Zinfandel wines leave their mark on you. As I strolled out of Fort Mason’s Hearst Pavilion Saturday earlier this month, I looked down and noticed my fingers were stained purple. I had tasted more than 30 wines over the course of two hours at the 18th annual Grand Zinfandel Tasting thrown by ZAP, Zinfandel Advocates and Producers. The next day, my index finger still bore the mark of Zinfandel. People love this grape because it possesses that kind of indelible power, joyfully married to flavors of raspberry, chocolate, and spice.
One of the great things about living in San Francisco is that perfect pairings are available in all parts of town. Let me explain what I mean by this term: often, an evening out for me will involve dinner and drinks before or after at a location that is in the general vicinity of dinner. When the food and the drinks combine to make for a perfect dining experience, I consider this to be a “perfect pairing.”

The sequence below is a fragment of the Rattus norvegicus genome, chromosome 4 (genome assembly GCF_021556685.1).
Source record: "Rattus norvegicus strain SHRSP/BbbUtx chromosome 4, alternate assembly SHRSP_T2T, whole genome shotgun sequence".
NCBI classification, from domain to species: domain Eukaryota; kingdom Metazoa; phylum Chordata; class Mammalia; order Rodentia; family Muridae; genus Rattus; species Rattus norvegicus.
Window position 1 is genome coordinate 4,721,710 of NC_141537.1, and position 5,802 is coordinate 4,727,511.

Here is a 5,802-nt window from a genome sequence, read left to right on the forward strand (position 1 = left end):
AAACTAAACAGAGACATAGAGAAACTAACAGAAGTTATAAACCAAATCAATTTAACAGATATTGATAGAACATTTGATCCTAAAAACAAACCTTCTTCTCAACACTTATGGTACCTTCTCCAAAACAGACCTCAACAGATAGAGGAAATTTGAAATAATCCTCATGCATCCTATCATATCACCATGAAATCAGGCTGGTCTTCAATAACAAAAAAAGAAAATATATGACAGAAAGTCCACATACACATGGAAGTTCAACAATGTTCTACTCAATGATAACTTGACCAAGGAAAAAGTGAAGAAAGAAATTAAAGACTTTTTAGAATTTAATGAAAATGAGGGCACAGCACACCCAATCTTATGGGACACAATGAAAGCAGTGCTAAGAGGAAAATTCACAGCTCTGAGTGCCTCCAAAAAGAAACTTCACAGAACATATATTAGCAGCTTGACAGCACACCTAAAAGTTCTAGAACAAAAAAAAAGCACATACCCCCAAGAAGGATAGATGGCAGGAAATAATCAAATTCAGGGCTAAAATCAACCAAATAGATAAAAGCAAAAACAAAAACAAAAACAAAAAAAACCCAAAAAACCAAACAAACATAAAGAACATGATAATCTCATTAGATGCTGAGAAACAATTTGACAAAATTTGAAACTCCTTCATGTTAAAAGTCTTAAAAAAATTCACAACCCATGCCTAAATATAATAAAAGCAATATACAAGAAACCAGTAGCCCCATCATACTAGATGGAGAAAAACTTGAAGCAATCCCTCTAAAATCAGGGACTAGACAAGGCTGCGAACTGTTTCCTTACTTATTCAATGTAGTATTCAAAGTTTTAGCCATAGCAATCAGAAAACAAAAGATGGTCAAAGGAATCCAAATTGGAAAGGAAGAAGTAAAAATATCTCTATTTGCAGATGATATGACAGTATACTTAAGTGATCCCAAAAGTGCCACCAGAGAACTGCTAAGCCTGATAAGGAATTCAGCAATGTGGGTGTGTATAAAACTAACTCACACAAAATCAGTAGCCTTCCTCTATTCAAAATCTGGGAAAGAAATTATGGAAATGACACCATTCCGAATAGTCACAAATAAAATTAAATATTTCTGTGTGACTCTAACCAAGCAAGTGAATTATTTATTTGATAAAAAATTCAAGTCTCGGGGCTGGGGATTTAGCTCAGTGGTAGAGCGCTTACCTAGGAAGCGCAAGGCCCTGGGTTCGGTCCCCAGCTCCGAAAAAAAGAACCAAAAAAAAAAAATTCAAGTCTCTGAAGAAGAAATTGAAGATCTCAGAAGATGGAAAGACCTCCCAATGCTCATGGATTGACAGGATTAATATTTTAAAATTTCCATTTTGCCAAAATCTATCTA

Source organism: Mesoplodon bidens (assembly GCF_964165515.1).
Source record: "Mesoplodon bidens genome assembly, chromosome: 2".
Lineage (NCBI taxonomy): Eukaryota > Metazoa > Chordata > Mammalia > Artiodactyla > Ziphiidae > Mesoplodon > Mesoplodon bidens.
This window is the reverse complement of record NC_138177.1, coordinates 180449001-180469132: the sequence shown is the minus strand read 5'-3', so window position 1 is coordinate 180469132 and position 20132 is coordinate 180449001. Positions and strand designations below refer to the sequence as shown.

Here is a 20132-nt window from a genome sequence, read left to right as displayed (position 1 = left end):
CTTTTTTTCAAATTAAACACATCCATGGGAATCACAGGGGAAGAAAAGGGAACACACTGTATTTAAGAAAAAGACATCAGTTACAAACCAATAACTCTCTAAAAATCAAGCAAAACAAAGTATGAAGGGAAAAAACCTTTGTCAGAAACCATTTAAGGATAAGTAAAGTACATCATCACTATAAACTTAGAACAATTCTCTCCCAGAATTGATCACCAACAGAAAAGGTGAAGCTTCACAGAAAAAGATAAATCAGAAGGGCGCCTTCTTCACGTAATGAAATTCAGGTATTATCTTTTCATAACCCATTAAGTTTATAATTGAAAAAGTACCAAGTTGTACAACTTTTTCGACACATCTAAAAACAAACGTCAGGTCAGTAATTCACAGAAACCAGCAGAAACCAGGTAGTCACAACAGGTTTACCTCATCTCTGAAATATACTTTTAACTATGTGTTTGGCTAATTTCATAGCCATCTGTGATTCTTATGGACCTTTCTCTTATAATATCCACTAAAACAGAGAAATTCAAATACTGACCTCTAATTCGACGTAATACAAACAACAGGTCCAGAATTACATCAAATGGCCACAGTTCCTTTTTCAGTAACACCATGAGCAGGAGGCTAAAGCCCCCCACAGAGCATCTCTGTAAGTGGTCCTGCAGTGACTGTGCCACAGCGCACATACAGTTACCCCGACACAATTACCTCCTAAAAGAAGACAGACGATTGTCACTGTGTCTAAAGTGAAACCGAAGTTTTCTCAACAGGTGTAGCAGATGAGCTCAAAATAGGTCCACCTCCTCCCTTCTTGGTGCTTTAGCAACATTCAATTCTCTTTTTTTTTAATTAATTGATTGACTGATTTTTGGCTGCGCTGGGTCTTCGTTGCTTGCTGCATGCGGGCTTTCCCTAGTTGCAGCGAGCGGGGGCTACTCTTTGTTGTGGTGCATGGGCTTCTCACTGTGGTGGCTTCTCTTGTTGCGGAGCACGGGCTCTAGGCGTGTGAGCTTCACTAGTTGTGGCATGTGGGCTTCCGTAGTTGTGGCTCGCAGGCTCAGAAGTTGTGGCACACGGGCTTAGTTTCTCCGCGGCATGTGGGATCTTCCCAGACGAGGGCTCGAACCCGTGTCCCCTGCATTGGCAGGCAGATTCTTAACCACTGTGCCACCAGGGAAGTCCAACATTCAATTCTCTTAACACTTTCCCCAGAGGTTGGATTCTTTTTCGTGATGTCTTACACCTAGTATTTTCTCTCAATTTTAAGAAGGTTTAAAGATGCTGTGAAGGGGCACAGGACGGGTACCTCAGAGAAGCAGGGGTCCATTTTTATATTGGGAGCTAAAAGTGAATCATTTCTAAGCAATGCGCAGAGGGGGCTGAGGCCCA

Cupid’s bow is strung, the candy hearts are out, and there’s no shortage of $75-a-plate ways to dine with your sweetie this Valentine’s Day. But do the two of you really want to spend next Saturday plodding through four or five overwrought, overgarnished courses, just one more pair of credit-card-toting giraffes shuffling in for feeding time at the Ark?
Especially when you could take that same chunk of change and spend it on a week or more of the best aphrodisiac Nature can provide. I’m talking, of course, of oysters, and better yet, of the $1 (or even free) oysters on the half-shell available all around town.